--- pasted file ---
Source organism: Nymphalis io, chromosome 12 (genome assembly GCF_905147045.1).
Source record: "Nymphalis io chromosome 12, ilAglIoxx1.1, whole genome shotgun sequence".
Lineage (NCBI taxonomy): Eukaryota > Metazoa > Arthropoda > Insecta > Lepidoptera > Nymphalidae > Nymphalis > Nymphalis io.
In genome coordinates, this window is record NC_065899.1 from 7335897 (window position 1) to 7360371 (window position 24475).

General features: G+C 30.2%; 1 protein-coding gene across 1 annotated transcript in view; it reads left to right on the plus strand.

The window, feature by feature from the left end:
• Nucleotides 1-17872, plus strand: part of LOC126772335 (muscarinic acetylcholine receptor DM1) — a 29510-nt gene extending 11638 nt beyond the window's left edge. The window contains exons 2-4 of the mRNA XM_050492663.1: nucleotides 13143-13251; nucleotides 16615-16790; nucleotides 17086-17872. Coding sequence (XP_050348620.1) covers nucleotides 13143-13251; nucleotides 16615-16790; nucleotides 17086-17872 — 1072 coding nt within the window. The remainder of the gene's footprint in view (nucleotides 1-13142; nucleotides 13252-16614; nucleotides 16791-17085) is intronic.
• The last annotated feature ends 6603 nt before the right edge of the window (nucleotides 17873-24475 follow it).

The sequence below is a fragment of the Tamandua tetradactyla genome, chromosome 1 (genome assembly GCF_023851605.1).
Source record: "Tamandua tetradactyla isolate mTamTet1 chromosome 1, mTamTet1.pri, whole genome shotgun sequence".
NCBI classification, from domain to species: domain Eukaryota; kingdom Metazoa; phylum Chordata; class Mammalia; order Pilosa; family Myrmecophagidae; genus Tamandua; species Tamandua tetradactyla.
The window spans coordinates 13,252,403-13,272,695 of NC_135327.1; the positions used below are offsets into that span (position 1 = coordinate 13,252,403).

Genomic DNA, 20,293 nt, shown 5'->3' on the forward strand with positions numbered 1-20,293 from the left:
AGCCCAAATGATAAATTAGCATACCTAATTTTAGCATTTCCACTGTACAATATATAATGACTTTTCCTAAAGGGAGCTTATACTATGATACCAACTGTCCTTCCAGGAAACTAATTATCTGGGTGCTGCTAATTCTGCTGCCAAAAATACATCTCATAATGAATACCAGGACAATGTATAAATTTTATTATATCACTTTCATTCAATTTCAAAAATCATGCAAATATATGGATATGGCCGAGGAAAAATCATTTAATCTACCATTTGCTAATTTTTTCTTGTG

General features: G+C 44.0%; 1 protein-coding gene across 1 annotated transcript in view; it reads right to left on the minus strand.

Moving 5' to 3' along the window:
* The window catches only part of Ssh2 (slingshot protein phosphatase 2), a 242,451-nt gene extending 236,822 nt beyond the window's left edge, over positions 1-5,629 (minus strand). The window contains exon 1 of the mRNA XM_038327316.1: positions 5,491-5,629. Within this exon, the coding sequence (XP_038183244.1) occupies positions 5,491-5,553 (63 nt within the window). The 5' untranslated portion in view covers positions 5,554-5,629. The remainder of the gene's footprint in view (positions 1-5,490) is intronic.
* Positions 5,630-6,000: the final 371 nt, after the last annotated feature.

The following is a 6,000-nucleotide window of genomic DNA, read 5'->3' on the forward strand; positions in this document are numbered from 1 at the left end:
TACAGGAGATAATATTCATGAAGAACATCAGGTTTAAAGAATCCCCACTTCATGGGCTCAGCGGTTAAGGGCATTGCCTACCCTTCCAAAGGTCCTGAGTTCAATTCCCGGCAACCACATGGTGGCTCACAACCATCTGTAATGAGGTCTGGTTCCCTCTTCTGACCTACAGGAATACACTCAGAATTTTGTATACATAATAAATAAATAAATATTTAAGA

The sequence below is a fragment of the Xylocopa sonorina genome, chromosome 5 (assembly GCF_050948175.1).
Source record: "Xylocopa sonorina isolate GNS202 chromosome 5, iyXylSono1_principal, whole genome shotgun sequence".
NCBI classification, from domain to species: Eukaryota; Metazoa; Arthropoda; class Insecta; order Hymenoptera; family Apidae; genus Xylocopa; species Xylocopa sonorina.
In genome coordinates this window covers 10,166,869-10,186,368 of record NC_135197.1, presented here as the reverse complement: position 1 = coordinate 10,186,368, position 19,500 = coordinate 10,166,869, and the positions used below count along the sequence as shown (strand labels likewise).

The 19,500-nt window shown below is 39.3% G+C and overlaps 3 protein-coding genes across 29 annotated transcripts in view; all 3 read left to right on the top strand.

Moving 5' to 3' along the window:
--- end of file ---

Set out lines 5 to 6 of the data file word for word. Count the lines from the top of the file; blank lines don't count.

General features: G+C 30.2%; 1 protein-coding gene across 1 annotated transcript in view; it reads left to right on the plus strand.

The window, feature by feature from the left end: